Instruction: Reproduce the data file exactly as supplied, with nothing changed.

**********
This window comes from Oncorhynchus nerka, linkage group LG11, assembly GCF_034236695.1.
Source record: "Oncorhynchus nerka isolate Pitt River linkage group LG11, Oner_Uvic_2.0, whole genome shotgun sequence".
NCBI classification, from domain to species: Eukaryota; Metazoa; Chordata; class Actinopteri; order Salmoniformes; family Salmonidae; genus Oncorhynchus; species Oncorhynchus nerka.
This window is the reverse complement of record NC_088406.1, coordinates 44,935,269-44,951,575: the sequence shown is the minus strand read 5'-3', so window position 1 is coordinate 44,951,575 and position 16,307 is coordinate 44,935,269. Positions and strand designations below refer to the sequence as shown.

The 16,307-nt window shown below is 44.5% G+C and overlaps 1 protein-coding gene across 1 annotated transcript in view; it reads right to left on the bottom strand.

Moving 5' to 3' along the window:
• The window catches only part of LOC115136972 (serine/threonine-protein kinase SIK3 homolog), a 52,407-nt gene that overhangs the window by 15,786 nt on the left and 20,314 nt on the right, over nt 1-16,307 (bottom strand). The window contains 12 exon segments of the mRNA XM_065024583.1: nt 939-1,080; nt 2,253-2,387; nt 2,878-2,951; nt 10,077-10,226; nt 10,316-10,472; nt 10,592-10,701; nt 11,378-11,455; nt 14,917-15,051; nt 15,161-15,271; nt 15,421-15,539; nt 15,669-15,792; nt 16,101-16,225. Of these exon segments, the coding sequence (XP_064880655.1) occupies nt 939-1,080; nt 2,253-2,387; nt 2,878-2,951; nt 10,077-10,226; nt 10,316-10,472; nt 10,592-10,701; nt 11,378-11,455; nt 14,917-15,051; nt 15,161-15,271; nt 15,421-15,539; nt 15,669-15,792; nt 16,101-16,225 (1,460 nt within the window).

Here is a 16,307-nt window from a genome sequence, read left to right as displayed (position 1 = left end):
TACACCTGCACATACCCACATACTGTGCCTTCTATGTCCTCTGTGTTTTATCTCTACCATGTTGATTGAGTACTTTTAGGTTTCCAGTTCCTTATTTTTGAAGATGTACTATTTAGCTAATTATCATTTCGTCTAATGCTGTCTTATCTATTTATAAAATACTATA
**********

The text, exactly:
This window comes from Oncorhynchus nerka, linkage group LG11, assembly GCF_034236695.1.
Source record: "Oncorhynchus nerka isolate Pitt River linkage group LG11, Oner_Uvic_2.0, whole genome shotgun sequence".
NCBI classification, from domain to species: Eukaryota; Metazoa; Chordata; class Actinopteri; order Salmoniformes; family Salmonidae; genus Oncorhynchus; species Oncorhynchus nerka.
This window is the reverse complement of record NC_088406.1, coordinates 44,935,269-44,951,575: the sequence shown is the minus strand read 5'-3', so window position 1 is coordinate 44,951,575 and position 16,307 is coordinate 44,935,269. Positions and strand designations below refer to the sequence as shown.

The 16,307-nt window shown below is 44.5% G+C and overlaps 1 protein-coding gene across 1 annotated transcript in view; it reads right to left on the bottom strand.

Moving 5' to 3' along the window:
• The window catches only part of LOC115136972 (serine/threonine-protein kinase SIK3 homolog), a 52,407-nt gene that overhangs the window by 15,786 nt on the left and 20,314 nt on the right, over nt 1-16,307 (bottom strand). The window contains 12 exon segments of the mRNA XM_065024583.1: nt 939-1,080; nt 2,253-2,387; nt 2,878-2,951; nt 10,077-10,226; nt 10,316-10,472; nt 10,592-10,701; nt 11,378-11,455; nt 14,917-15,051; nt 15,161-15,271; nt 15,421-15,539; nt 15,669-15,792; nt 16,101-16,225. Of these exon segments, the coding sequence (XP_064880655.1) occupies nt 939-1,080; nt 2,253-2,387; nt 2,878-2,951; nt 10,077-10,226; nt 10,316-10,472; nt 10,592-10,701; nt 11,378-11,455; nt 14,917-15,051; nt 15,161-15,271; nt 15,421-15,539; nt 15,669-15,792; nt 16,101-16,225 (1,460 nt within the window).

Here is a 16,307-nt window from a genome sequence, read left to right as displayed (position 1 = left end):
TACACCTGCACATACCCACATACTGTGCCTTCTATGTCCTCTGTGTTTTATCTCTACCATGTTGATTGAGTACTTTTAGGTTTCCAGTTCCTTATTTTTGAAGATGTACTATTTAGCTAATTATCATTTCGTCTAATGCTGTCTTATCTATTTATAAAATACTATA